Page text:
Banana Flambé, French 75, A Good Walk

I’d be lying if I said the obsession with dessert in our house was somehow quarantine-activated, but I will say that over the last few months, the post-dinner sweet options have significantly ramped up, almost to an embarrassing level. This is partly because we are going to the supermarket less frequently, so our boxes of Mallomars and pints of Americone Dream are less likely to be readily replenished and more likely to be replaced by, say, some homemade vanilla pudding. It’s also because baking, at least for me, has been a therapeutic way to address the [boredom/dread/anxiety/you choose] that’s just relentlessly dogging us, and also because, looking forward to something, even if it’s just a blondie, feels pretty good right now….

Project: Banana Flambé

…This is all to explain how last night we found ourselves igniting rum-soaked bananas, and drizzling them with the buttery-maple syrup in which they sizzled and soaked, and enjoying them with a scoop of vanilla ice cream. Just another weeknight in the DALS house! I recommend trying asap. (Inspiration and how-to: Eric Ripert, of course.)

Pantry: French 75

Well, it’s Thursday, so it’s time for this week’s round of Let’s Discover a New Cocktail. Our high school senior had her last “official” day of classes last Friday, which is probably why Andy set his sights on a celebratory, champagne-based drink. He landed on a classic French 75 and here is the basic formula for one glass:

2 ounces gin
1/2 ounce lemon juice
1/2 ounce simple syrup (here is a recipe but all you need to know is that it’s a 1:1 mix of water and sugar heated in a small saucepan)
3 ounces champagne or Prosecco

You’ll see we did two parts gin to three part champagne, but there are versions that are more like a 1:3 ratio. (In other words, play around with the balance if you think our version has too much gin for you.) Whatever you decide on, here’s how you proceed: In a cocktail shaker, shake the gin, lemon juice, and simple syrup with ice, then pour through the strainer into a tall glass (with ice) or a champagne flute (no ice). Top off with champagne and a lemon wheel (or a lemon spiral if you’re feeling fancy).

Purpose: There’s a Quiet All Over the World

Cheryl Strayed interviews poet Billy Collins on this week’s episode of “Sugar Calling.” I plan to listen to it while on my late afternoon constitutional. I hope you’ll join me.

Stay safe. Stay home.

The goal of the Project, Pantry, Purpose series to keep us sane, distracted, and connected. Please continue to comment below with suggestions for recipes, projects (for kids and adults), good deeds, donation ideas, stories, movies, games, puzzles. Or just tell me how you’re doing, what your daily routine is, and especially how DALS can help you or people in your community. You can also email me directly at jenny@dinneralovestory.com.

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10 Comments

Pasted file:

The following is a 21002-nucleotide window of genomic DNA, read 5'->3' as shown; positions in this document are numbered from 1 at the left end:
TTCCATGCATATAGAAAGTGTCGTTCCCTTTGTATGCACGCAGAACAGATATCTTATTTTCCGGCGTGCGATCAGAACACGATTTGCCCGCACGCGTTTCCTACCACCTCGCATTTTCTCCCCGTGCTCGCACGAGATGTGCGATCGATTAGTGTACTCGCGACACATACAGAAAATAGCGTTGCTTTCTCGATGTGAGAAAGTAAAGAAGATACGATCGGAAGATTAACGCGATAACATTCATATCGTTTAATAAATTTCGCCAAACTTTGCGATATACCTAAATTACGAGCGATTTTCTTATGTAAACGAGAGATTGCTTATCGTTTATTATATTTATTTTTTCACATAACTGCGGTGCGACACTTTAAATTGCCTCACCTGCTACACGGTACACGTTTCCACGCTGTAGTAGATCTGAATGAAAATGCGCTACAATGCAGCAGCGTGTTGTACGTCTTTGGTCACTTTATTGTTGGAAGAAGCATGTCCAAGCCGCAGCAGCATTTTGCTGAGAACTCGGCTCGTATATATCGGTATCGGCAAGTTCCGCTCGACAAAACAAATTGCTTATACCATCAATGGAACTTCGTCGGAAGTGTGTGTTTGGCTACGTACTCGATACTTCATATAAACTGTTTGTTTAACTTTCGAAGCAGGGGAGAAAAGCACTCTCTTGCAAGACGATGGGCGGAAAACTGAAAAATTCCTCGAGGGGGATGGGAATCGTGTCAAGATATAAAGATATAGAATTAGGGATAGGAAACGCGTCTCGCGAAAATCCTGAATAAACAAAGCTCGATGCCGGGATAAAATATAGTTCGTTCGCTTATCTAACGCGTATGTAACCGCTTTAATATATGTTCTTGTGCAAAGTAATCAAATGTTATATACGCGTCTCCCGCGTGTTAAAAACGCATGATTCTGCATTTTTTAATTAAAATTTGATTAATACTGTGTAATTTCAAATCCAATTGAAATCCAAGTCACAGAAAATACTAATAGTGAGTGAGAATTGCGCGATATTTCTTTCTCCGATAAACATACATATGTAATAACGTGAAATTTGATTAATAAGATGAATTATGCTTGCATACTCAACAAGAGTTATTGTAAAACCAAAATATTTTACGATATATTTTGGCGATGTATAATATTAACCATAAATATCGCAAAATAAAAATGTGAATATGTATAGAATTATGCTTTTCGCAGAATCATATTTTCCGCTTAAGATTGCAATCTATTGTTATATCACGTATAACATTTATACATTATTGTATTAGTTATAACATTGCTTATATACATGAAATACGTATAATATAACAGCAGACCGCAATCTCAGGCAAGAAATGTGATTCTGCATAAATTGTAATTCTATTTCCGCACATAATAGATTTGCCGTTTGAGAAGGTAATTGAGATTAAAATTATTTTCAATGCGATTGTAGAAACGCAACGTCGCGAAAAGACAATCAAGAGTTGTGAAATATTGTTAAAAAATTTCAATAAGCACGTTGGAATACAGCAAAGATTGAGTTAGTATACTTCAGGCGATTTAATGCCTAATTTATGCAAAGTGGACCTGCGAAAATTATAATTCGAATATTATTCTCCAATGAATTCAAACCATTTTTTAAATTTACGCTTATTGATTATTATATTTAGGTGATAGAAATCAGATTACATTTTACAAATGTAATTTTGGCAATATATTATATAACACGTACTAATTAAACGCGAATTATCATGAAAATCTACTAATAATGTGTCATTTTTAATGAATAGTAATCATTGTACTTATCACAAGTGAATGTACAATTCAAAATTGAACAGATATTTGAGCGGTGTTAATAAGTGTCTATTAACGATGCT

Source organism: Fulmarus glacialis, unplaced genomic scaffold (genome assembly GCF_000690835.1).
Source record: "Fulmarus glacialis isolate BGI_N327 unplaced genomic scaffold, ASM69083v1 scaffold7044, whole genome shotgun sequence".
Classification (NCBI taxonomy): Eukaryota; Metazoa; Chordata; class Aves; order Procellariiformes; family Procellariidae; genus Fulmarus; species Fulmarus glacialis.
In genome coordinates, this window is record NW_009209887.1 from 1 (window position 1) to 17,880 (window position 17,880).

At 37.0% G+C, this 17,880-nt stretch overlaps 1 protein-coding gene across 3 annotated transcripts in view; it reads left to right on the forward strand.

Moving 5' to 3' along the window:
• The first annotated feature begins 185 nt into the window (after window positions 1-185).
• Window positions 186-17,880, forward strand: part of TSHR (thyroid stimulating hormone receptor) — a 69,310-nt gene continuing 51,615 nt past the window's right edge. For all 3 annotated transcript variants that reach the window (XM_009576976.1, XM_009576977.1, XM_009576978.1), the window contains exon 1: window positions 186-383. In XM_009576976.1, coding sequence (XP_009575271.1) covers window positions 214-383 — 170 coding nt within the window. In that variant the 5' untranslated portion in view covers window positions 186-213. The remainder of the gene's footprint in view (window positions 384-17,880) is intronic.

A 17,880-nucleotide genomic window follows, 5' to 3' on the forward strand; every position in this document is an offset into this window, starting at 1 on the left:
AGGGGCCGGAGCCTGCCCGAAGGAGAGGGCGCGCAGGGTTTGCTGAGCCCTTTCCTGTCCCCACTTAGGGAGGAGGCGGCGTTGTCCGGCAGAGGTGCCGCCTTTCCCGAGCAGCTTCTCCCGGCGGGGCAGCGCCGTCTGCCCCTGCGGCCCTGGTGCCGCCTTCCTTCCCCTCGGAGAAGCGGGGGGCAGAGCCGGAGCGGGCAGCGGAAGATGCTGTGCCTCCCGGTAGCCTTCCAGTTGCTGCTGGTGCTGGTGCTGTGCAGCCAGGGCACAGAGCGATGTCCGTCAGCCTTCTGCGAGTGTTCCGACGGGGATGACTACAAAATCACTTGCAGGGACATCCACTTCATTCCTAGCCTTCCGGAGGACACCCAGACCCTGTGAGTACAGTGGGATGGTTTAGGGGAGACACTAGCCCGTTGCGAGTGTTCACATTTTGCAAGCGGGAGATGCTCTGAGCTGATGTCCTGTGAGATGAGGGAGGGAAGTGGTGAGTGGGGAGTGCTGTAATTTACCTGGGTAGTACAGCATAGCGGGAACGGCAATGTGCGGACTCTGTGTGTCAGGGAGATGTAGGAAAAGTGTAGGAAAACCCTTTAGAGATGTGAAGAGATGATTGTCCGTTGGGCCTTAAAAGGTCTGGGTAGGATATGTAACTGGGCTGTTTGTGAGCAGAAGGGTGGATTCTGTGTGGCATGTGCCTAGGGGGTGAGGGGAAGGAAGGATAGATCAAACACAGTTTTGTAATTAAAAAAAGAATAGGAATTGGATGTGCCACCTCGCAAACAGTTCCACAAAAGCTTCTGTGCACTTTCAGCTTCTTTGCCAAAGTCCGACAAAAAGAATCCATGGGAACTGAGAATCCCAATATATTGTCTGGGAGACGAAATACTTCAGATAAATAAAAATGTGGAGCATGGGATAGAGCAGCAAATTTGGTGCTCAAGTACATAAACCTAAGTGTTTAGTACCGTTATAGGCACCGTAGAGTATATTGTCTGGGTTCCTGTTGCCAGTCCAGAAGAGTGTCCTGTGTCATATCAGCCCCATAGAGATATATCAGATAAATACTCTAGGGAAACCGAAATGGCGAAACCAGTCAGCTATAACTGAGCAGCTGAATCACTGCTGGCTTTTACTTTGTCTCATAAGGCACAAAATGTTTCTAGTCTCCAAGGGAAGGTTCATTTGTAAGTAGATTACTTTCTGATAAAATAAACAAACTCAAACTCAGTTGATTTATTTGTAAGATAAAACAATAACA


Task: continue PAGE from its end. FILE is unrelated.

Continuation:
Kati

My favorite variation of the French 75 is the Mexican 55. Tequila instead of gin, add a dash of orange bitters to the shaker. I live in South Florida, and this cocktail feels oh so right. For the gin though? When the mangos on my mango tree are ripe there’s nothing better than a gin and tonic garnished with mango. So good.

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Deb

love the French 75 cocktail. i have never made one at home.

is that the staub braiser?

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Shannon

Paper Planes last week. French 75 this week. My husband asked if I was sure I wasn’t writing these posts. Thanks for keeping us sane and well hydrated!

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Claire

I was thinking exactly the same thing. Keep those cocktail ideas coming. It’s how we get to Friday around here. ;-/

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Meg

A French 75 is my favorite, fancy order when out cocktail. I may just have to try this at home.

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jo

We did a French 75 for Mother’s Day, but with sparkling rose instead of prosecco and it was delicious.

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Cyn

Jenny,
Would you share which Staub pan you use? I’ve been shopping for one like that.
Thanks!

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awads

Iris!!!

We took a short stroll to restock our Negroni ingredients yesterday. Priorities, man.

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LyraJ

I’m still full on locked inside (compromised immune system) and the day I discovered Instacart would deliver from Bevmo, I was a happy girl.

Have to say though, I don’t shake my gin. In a French 75, since the citrus needs shaking, I thoroughly shake the citrus, ice, syrup, until foamy, then add the gin and stir 30 times, then strain and top with bubbles. Depending on your gin, a sparkling rose can work surprisingly well.

Also, thank you. I’ve been following hit and miss for years, but these days I read every post

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